4. Result

4.1. Dog Ownership and Perceived Stress

The independent-samples t-test was used to analyse whether the level of perceived stress between dog owners and non-dog owners was different. Table 1 showed that there was a significant mean difference of perceived stress between dog owners and non-dog owners, t (116) = -2.05, p < .05. Dog owners had lower level of perceived stress (N = 44, M = 19.57) than that of non-dog owners (N = 72, M = 21.67).

4.2. Perceived Social Support and Perceived Stress

Pearson correlation coefficient was used to analyse the correlation between perceived social support and perceived stress for both dog owners and non-dog owners. For dog owners (refer to Table 2), no significant correlations were found between perceived stress and perceived social support from family, friends, significant others or dogs. For non-dog owners (refer to Table 3), a statistically significant negative correlation was found between perceived social support from friends and perceived stress, r (72) = -.42, p < .05. No significant correlations were found between perceived stress and perceived social support from family, r (72) = -.23, p > .05, and significant others, r (72) = -.16, p > .05.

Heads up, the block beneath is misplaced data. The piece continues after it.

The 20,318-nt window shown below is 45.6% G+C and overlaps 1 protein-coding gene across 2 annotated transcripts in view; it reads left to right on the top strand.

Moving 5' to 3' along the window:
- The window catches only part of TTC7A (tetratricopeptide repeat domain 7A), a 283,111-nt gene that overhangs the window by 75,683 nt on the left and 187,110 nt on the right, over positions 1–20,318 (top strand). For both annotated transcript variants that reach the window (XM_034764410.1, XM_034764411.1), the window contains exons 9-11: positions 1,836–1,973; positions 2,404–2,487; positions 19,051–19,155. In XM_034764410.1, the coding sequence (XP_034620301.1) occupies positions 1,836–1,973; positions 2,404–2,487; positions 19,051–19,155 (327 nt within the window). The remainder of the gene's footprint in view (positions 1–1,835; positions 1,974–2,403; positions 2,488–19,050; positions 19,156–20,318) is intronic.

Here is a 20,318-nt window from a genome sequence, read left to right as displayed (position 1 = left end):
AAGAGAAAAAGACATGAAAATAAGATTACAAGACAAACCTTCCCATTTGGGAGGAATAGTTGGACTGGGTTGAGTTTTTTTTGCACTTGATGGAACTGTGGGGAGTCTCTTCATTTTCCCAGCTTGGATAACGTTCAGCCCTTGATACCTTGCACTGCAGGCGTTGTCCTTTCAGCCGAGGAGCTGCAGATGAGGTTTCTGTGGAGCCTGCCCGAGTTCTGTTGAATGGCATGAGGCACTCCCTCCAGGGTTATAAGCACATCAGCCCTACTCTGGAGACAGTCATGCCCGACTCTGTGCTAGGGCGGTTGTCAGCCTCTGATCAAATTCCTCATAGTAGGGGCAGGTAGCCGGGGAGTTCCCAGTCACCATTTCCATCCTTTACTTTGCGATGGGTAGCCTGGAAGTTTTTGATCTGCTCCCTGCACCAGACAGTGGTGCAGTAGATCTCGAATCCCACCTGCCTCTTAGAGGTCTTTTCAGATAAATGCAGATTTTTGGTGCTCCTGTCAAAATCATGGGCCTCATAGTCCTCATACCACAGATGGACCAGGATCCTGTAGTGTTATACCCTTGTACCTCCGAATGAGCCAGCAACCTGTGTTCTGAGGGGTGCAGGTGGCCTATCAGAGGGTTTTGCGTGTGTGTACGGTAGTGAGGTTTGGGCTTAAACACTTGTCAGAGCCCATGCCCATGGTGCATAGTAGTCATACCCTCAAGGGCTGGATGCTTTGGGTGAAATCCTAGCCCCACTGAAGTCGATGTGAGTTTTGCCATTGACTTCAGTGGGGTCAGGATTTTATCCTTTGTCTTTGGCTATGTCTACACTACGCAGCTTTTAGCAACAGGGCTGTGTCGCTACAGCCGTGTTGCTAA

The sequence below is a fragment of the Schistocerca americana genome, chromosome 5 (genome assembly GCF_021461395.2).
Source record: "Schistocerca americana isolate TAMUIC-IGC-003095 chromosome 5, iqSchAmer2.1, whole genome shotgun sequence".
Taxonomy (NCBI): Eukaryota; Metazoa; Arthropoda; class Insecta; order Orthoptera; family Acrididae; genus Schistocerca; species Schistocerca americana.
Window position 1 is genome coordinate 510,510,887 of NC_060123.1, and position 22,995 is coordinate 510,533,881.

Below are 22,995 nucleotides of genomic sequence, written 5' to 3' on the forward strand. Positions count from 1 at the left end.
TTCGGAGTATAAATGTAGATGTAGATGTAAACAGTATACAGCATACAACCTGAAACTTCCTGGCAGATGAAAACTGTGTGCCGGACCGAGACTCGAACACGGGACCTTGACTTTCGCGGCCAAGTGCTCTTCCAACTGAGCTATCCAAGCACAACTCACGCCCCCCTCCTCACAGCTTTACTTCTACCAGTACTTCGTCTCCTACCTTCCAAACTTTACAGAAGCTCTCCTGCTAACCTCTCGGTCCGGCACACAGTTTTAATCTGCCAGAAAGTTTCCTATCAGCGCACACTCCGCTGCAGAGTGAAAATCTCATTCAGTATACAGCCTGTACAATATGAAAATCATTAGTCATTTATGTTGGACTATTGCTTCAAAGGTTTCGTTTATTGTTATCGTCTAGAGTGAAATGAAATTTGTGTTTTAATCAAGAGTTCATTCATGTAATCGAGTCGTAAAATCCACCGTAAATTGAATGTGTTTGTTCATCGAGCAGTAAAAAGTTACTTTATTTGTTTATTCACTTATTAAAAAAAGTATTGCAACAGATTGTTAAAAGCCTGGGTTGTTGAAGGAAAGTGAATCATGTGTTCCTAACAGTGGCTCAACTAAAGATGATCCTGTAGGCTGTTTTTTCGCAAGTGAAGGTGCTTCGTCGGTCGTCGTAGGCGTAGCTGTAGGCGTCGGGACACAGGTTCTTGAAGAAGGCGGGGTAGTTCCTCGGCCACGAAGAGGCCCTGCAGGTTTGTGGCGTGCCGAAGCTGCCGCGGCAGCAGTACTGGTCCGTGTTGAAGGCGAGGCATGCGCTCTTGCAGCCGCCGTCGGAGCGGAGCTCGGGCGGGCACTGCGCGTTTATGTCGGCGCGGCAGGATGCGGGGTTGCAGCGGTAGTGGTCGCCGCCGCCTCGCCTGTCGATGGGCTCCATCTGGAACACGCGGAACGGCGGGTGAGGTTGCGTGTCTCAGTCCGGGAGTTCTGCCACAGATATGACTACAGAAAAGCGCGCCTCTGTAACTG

Table 1. Independent-sample t-test for perceived stress and dog ownership.

  Dog Ownership N Mean Std. Deviation t-test for Equality of Means
Perceived Stress Dog Owner 44 19.57 5.51 t df Sig. (2-tailed)
Non-dog Owner 72 21.67 5.27 -2.05 114 .043

Table 2. Correlations between perceived social support and perceived stress for dog owners.

  Perceived social support Family Friends Significant others Dogs
Perceived Stress Pearson Correlation -.25 -.13 -.06 -.10
Sig. (2-tailed) .103 .389 .682 .541
N 44 44 44 44
  M 18.95 17.14 18.93 15.91
  SD 5.35 5.34 4.79 5.65

M = Mean; SD = Standard Deviation; N = Sample size.

5. Discussion and Conclusion

The present finding shows that the level of perceived stress among dog owners was significantly lower than that of non-dog owners. The finding supports the view that owning a dog can help university students to alleviate their loneliness and stress as they went through their turbulent transitions period and stayed far away from their families [5]. By having a dog as a companion, one can feel less lonely and have his or her social need being fulfilled by the pet. As indicated by the study done by McConell, Brown, Shoda, Stayton and Martin [17], dog owners were less likely to experience stress related-symptoms than non-dog owners and their dogs were able to act as buffers against perceived stress especially when their social needs such as belongingness and meaningful existence were fulfilled by their dogs.

Table 3. Correlations between perceived social support and perceived stress for non-dog owners.

  Perceived Social support Family Friends Significant others
Perceived Stress Pearson Correlation -.23 -.42 -.16
Sig. (2-tailed) .056 .000 .193
N 72 72 72
  M 18.67 17.32 18.93
  SD 5.09 4.87 5.29

M = Mean; SD = Standard Deviation; N = Sample size.